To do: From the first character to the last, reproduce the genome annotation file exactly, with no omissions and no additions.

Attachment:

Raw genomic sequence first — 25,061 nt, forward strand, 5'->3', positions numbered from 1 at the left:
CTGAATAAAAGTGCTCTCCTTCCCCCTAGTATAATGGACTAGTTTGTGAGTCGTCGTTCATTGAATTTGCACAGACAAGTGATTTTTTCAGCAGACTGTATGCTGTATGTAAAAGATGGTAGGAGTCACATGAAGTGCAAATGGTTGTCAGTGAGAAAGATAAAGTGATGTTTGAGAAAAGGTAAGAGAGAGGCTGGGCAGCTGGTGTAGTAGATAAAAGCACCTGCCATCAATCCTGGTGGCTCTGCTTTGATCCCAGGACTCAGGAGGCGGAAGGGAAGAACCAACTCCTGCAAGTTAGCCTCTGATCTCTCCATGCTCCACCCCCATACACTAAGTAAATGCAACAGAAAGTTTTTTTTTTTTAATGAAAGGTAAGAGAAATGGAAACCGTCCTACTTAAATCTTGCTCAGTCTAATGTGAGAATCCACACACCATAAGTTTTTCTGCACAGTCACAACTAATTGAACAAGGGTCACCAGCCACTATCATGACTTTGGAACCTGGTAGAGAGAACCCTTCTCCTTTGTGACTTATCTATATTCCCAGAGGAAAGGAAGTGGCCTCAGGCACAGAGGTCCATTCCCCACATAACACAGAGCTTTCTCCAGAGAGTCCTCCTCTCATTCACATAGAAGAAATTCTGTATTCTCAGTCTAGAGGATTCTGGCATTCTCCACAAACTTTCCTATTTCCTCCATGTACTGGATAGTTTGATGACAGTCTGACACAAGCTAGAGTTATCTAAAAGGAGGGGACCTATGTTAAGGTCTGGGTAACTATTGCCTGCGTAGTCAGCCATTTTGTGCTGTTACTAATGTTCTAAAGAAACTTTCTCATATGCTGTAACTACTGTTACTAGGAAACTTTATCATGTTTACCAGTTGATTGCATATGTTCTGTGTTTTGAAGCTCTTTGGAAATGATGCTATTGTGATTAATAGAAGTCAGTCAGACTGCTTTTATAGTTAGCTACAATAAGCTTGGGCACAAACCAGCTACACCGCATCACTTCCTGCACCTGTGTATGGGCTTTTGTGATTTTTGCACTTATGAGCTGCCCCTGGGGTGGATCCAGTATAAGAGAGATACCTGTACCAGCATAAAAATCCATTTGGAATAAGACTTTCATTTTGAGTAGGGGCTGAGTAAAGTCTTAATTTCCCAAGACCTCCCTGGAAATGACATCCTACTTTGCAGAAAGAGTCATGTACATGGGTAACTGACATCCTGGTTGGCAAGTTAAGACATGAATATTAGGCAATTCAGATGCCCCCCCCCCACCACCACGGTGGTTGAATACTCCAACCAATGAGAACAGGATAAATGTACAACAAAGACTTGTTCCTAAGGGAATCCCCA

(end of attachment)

Raw genomic sequence first — 25,061 nt, forward strand, 5'->3', positions numbered from 1 at the left:
CTGAATAAAAGTGCTCTCCTTCCCCCTAGTATAATGGACTAGTTTGTGAGTCGTCGTTCATTGAATTTGCACAGACAAGTGATTTTTTCAGCAGACTGTATGCTGTATGTAAAAGATGGTAGGAGTCACATGAAGTGCAAATGGTTGTCAGTGAGAAAGATAAAGTGATGTTTGAGAAAAGGTAAGAGAGAGGCTGGGCAGCTGGTGTAGTAGATAAAAGCACCTGCCATCAATCCTGGTGGCTCTGCTTTGATCCCAGGACTCAGGAGGCGGAAGGGAAGAACCAACTCCTGCAAGTTAGCCTCTGATCTCTCCATGCTCCACCCCCATACACTAAGTAAATGCAACAGAAAGTTTTTTTTTTTTAATGAAAGGTAAGAGAAATGGAAACCGTCCTACTTAAATCTTGCTCAGTCTAATGTGAGAATCCACACACCATAAGTTTTTCTGCACAGTCACAACTAATTGAACAAGGGTCACCAGCCACTATCATGACTTTGGAACCTGGTAGAGAGAACCCTTCTCCTTTGTGACTTATCTATATTCCCAGAGGAAAGGAAGTGGCCTCAGGCACAGAGGTCCATTCCCCACATAACACAGAGCTTTCTCCAGAGAGTCCTCCTCTCATTCACATAGAAGAAATTCTGTATTCTCAGTCTAGAGGATTCTGGCATTCTCCACAAACTTTCCTATTTCCTCCATGTACTGGATAGTTTGATGACAGTCTGACACAAGCTAGAGTTATCTAAAAGGAGGGGACCTATGTTAAGGTCTGGGTAACTATTGCCTGCGTAGTCAGCCATTTTGTGCTGTTACTAATGTTCTAAAGAAACTTTCTCATATGCTGTAACTACTGTTACTAGGAAACTTTATCATGTTTACCAGTTGATTGCATATGTTCTGTGTTTTGAAGCTCTTTGGAAATGATGCTATTGTGATTAATAGAAGTCAGTCAGACTGCTTTTATAGTTAGCTACAATAAGCTTGGGCACAAACCAGCTACACCGCATCACTTCCTGCACCTGTGTATGGGCTTTTGTGATTTTTGCACTTATGAGCTGCCCCTGGGGTGGATCCAGTATAAGAGAGATACCTGTACCAGCATAAAAATCCATTTGGAATAAGACTTTCATTTTGAGTAGGGGCTGAGTAAAGTCTTAATTTCCCAAGACCTCCCTGGAAATGACATCCTACTTTGCAGAAAGAGTCATGTACATGGGTAACTGACATCCTGGTTGGCAAGTTAAGACATGAATATTAGGCAATTCAGATGCCCCCCCCCCACCACCACGGTGGTTGAATACTCCAACCAATGAGAACAGGATAAATGTACAACAAAGACTTGTTCCTAAGGGAATCCCCA